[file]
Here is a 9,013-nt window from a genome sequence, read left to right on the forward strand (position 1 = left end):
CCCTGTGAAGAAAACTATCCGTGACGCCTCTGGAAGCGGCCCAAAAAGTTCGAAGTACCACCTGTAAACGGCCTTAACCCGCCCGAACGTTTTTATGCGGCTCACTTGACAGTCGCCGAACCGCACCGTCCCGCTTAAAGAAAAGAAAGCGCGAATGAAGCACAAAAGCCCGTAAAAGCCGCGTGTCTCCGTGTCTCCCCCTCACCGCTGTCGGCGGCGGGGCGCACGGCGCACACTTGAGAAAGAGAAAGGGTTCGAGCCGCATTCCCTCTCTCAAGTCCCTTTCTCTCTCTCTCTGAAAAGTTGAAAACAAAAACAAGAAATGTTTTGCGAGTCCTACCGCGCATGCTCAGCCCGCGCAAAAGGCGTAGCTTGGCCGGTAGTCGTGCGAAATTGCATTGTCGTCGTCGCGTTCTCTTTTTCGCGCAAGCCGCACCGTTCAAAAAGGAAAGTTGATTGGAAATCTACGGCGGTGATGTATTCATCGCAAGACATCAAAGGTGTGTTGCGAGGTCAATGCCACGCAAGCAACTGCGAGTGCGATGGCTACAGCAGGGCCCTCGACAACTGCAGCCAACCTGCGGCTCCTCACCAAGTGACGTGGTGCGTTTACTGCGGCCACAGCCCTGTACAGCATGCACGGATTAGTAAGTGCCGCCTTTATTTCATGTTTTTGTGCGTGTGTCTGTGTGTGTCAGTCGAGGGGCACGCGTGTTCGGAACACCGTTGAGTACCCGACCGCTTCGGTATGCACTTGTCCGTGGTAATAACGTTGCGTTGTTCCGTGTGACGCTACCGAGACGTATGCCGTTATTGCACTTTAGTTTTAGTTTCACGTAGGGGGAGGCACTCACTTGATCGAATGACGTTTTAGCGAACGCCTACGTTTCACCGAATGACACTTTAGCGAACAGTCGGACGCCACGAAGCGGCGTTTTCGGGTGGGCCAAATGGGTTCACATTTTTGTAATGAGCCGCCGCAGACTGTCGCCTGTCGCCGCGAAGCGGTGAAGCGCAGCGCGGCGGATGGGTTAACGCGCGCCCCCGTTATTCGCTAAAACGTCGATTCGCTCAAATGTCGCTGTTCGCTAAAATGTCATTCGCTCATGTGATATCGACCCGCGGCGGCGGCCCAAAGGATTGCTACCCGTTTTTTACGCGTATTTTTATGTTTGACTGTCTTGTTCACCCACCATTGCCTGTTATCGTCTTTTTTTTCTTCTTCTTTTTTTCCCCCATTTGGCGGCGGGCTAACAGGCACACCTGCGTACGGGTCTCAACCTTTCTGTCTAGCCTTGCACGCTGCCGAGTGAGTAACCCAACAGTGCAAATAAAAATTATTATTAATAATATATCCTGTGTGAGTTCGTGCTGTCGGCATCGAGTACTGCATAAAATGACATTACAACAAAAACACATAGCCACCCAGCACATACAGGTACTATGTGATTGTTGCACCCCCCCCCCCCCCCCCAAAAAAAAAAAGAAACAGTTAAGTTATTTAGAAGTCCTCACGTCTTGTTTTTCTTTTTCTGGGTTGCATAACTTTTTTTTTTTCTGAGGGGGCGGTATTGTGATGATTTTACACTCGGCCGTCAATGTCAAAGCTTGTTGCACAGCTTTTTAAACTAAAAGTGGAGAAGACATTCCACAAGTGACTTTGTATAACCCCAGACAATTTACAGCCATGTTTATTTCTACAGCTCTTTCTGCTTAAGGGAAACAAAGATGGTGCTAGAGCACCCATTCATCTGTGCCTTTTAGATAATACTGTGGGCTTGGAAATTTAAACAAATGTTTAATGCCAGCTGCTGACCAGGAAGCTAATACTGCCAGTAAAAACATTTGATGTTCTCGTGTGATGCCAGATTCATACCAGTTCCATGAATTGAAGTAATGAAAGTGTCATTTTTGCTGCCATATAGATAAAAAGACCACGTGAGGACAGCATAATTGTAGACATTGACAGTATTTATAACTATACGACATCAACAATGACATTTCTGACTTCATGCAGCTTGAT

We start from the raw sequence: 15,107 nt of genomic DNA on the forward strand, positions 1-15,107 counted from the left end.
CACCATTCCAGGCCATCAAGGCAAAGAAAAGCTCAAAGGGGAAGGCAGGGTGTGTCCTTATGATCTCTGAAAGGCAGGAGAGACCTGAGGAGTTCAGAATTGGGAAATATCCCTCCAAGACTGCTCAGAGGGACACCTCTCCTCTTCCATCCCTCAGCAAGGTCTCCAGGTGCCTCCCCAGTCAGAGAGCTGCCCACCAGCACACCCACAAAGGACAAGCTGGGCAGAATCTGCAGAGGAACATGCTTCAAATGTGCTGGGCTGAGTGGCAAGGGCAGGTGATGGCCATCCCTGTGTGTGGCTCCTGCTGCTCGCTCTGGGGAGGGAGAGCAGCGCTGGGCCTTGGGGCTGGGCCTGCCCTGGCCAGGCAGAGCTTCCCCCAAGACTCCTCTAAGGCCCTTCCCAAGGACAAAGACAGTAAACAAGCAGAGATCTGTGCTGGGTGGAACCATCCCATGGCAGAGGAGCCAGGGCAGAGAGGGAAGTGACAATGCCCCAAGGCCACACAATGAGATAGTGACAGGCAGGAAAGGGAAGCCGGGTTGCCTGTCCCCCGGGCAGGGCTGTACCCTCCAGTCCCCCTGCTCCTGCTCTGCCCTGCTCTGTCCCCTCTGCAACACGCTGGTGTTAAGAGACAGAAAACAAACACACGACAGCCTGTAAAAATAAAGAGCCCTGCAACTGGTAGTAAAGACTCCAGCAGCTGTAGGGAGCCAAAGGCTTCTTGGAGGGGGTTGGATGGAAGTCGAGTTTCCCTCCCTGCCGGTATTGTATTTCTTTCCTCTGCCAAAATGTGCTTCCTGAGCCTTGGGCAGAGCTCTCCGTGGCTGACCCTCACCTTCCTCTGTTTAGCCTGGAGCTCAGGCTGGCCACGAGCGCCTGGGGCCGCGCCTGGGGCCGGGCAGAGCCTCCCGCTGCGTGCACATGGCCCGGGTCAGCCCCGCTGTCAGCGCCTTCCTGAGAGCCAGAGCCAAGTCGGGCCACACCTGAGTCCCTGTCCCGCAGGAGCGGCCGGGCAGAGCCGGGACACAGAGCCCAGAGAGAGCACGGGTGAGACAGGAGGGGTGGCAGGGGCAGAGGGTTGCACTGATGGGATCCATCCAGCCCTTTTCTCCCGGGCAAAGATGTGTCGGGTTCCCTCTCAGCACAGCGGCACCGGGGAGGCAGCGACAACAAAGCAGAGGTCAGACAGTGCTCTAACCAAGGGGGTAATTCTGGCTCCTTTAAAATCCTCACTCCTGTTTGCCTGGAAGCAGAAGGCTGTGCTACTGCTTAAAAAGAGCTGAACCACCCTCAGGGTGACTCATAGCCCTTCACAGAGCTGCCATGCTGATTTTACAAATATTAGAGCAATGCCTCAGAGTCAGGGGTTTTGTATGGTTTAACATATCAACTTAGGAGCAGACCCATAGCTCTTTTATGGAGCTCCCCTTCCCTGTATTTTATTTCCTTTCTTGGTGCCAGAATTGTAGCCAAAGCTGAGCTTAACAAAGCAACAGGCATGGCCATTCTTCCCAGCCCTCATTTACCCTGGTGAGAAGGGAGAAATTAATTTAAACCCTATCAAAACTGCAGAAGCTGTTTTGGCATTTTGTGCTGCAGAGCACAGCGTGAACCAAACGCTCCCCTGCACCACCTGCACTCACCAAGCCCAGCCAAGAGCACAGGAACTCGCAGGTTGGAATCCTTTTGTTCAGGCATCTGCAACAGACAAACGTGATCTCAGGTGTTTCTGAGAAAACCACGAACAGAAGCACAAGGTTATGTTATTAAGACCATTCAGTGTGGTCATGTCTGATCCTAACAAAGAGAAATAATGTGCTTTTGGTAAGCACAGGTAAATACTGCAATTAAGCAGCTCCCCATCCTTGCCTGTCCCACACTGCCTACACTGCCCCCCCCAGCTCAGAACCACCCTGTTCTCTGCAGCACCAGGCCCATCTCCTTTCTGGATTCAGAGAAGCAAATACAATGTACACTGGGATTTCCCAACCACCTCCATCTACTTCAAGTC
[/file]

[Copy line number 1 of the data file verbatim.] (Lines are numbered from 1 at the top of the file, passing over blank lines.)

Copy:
Here is a 9,013-nt window from a genome sequence, read left to right on the forward strand (position 1 = left end):